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Re: 'Kitchen science' reveals dinosaurs died in agony
Some pictures of a Bactrian camel in the death pose at:
"It was a Bactrian camel that died several months ago. Its skin, tanned
by the wind and sand, looked more like sheet metal, draped over its
ribcage. Its neck was drawn back to its head, with a wooden nose post
still in place in its dried muzzle. A spider scurried under the
carcass, where beetles and other insects gathered in harmony for a
feast that would last several months."
"This posture - an animal laying on its side with legs flexed and neck
drawn back - is known as the "death pose." Most relatively complete
dinosaur skeletons are buried in a similar pose, because the same
factors were at work after death. An animal dies and falls over; the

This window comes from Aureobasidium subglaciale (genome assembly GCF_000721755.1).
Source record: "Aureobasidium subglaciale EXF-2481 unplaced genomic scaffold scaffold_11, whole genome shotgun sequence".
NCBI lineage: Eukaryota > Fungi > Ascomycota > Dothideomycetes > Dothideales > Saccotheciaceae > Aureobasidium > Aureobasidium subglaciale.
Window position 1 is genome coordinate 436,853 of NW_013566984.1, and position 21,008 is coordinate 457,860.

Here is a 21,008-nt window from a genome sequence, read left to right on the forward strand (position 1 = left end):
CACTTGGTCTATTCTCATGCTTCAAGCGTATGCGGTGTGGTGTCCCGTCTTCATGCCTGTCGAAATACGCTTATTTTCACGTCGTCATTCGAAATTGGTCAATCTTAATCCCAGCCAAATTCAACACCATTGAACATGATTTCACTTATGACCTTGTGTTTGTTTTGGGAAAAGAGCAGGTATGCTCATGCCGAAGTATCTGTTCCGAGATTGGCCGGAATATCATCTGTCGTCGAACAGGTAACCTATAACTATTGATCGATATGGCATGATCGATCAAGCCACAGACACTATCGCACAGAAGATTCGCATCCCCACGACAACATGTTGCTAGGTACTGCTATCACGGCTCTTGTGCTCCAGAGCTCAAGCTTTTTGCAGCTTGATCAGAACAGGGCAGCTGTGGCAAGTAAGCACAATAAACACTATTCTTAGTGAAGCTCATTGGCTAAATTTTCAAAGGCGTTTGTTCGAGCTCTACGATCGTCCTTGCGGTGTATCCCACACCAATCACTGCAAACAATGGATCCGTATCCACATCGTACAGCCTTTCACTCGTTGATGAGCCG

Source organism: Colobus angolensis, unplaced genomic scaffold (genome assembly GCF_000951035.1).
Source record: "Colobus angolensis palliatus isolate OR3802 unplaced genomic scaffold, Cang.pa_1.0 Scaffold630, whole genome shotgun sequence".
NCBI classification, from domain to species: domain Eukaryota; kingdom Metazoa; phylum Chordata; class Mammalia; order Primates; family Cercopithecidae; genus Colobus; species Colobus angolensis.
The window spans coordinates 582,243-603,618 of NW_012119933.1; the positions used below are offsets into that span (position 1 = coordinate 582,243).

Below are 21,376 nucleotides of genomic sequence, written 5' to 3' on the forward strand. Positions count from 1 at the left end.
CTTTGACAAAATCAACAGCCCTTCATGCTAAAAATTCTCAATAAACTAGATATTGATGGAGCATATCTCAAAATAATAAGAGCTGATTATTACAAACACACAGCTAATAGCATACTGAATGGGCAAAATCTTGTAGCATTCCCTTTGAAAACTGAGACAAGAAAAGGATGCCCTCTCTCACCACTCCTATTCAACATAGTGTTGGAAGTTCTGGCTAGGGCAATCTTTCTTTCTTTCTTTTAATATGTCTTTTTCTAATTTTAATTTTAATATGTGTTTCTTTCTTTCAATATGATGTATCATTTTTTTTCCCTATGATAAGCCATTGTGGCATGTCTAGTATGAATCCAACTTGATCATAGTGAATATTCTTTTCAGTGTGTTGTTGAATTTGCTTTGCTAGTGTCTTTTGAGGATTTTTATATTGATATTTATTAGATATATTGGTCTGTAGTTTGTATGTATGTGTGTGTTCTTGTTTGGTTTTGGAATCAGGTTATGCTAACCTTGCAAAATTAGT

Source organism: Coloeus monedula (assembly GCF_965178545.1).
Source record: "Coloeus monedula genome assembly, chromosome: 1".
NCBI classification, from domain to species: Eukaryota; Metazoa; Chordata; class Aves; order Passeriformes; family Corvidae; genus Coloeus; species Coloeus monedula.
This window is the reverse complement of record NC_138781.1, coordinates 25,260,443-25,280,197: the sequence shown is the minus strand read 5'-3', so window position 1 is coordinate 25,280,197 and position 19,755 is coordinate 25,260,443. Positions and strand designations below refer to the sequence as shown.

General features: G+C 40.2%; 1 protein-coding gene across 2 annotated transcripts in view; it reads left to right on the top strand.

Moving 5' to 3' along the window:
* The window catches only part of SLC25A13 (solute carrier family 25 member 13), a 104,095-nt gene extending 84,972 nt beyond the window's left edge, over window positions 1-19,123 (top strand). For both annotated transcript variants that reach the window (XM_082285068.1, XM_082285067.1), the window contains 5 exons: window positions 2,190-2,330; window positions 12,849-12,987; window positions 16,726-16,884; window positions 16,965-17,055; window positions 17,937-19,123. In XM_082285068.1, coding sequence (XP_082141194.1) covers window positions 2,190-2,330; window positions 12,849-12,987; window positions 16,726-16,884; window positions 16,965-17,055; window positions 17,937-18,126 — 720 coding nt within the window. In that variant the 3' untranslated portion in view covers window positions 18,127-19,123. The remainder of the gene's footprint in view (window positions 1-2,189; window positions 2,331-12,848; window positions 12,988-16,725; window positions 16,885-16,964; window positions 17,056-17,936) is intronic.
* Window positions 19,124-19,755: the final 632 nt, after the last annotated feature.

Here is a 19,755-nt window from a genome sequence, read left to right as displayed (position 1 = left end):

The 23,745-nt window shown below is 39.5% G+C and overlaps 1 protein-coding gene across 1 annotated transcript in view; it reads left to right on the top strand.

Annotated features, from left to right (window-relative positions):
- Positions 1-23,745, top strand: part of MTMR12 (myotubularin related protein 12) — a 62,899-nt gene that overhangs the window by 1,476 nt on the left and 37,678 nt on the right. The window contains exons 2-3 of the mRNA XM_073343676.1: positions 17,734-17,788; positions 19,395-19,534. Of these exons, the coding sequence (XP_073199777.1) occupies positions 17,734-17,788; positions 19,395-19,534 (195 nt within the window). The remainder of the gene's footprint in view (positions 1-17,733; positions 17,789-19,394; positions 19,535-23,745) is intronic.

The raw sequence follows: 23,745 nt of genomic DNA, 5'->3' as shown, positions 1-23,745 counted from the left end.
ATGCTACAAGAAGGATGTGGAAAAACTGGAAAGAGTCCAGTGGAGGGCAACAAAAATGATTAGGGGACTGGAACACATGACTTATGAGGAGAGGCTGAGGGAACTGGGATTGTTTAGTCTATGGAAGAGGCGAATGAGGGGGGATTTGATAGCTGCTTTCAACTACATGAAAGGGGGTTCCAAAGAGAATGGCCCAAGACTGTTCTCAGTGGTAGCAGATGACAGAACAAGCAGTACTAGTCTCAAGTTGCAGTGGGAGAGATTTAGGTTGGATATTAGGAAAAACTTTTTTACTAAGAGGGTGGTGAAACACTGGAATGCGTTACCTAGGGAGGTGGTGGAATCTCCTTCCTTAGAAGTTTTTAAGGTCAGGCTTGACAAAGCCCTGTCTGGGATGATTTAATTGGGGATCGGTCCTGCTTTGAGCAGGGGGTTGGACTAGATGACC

carcass bloats as gasses emerge from the rotting flesh; the carcass
collapses as the flesh is eaten away; the legs flex and the neck is
drawn back as the strong tendons and ligaments shorten under the sun."
From the "Kitchen Science" press release:
<Working with a raptor recovery center, she obtained birds that were so
badly injured they had to be euthanized - great horned owls, red-tailed
hawks and falcons - and observed them during rigor mortis, checking
periodically for eight to 10 hours to see if they moved during the
< " In horses and smaller animals, rigor mortis sets in within a couple
of hours, so I just looked to see if they were moving or not," Faux
said. "And they weren't moving. They were staying in whatever position
I'd left them in. I thought, 'If birds aren't doing it, and I'd never
observed a horse doing it, then why would dinosaurs be doing it?'" >
Maybe the specimens needed to be bloated and out in the sun for several
months--not just hours or days? I'm pretty sure the camel wasn't
transported by water.
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